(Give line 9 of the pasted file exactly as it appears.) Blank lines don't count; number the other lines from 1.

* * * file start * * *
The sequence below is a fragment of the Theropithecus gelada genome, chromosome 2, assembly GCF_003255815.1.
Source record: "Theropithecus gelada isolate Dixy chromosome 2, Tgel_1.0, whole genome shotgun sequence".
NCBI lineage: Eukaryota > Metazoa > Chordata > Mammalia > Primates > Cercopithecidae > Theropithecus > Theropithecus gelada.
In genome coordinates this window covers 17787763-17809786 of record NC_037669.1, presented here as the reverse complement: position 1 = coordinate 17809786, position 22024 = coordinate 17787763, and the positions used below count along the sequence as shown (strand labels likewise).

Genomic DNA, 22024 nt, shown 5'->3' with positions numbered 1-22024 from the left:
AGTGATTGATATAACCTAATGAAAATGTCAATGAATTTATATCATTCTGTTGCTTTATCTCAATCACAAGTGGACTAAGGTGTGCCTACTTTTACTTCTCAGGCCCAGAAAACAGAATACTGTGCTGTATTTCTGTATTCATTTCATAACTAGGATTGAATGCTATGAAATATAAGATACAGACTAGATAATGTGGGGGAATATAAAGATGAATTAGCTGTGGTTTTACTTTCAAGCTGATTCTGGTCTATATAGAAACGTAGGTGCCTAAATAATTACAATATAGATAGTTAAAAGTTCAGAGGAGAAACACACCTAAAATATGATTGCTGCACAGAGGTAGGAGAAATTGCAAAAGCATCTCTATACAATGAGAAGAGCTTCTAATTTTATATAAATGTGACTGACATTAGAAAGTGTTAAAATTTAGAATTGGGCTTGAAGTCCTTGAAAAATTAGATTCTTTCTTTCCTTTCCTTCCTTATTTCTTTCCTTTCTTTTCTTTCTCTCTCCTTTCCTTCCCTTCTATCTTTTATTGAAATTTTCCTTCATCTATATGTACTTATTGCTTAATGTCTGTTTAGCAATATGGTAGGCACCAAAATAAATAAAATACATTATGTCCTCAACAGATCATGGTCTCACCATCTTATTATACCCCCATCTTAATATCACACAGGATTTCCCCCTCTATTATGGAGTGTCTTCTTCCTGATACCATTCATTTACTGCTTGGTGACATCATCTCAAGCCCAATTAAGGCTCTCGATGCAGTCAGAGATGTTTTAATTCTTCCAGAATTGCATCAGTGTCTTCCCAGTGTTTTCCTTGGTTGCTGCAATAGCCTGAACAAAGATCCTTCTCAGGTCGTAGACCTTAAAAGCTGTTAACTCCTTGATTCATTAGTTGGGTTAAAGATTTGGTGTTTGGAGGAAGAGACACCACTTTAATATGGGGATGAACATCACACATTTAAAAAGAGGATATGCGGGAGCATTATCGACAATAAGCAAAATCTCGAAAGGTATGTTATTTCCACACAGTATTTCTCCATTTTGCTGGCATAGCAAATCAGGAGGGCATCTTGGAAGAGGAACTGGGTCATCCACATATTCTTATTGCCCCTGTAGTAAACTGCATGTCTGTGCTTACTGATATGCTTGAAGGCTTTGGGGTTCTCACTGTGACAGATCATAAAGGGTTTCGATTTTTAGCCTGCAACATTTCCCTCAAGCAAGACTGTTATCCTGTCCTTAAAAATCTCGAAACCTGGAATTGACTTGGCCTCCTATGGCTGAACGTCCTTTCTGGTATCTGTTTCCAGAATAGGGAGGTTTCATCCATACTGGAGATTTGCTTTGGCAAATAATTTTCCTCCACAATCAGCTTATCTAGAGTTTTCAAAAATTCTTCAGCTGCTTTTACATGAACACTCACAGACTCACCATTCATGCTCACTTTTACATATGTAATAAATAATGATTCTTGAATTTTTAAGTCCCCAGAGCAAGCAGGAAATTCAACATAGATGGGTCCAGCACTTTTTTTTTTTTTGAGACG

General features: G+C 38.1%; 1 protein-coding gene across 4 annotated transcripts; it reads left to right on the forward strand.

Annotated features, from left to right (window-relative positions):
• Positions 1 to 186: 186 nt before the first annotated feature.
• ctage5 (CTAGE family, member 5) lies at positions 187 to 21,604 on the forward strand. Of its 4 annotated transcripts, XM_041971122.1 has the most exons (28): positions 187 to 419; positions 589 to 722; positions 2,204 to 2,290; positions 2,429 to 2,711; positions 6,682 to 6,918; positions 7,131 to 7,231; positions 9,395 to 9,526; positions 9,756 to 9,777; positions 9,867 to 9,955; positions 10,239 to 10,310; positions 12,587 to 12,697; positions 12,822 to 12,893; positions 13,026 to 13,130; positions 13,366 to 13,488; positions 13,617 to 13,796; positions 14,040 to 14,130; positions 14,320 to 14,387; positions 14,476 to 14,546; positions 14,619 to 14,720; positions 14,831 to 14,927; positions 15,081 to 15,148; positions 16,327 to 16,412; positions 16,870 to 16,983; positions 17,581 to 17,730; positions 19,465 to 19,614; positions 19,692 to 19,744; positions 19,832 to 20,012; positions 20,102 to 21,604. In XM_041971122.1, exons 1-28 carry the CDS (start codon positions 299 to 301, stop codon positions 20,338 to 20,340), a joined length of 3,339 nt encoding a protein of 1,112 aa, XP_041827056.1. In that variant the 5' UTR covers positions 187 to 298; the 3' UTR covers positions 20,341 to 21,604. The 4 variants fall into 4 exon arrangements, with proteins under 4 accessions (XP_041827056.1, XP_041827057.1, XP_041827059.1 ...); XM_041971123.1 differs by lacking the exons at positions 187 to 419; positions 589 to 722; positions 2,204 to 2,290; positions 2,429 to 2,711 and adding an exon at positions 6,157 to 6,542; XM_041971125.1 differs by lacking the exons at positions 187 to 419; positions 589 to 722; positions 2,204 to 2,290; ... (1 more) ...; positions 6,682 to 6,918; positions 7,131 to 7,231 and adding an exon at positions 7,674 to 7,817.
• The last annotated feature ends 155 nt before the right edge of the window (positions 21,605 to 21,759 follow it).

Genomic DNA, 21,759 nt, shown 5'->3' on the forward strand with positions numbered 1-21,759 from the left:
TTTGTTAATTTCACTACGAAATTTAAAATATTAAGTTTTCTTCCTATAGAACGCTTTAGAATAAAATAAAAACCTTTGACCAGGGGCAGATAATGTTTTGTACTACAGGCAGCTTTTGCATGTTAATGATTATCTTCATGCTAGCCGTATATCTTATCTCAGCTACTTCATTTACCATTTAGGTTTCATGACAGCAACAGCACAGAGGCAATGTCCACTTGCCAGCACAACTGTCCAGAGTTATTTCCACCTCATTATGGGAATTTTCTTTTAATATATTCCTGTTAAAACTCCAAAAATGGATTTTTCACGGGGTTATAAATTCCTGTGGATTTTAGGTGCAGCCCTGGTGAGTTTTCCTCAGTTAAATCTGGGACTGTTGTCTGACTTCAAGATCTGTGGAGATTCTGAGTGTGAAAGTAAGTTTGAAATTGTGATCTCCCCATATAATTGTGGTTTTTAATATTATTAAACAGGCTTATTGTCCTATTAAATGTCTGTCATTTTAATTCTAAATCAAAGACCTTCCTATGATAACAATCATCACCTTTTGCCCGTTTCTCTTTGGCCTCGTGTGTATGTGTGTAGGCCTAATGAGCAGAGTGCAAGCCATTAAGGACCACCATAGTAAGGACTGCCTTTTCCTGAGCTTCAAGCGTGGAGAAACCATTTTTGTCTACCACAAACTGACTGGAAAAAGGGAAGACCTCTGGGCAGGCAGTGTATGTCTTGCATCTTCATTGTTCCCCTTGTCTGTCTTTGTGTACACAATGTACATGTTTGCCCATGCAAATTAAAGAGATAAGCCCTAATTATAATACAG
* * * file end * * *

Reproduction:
• Positions 1 to 186: 186 nt before the first annotated feature.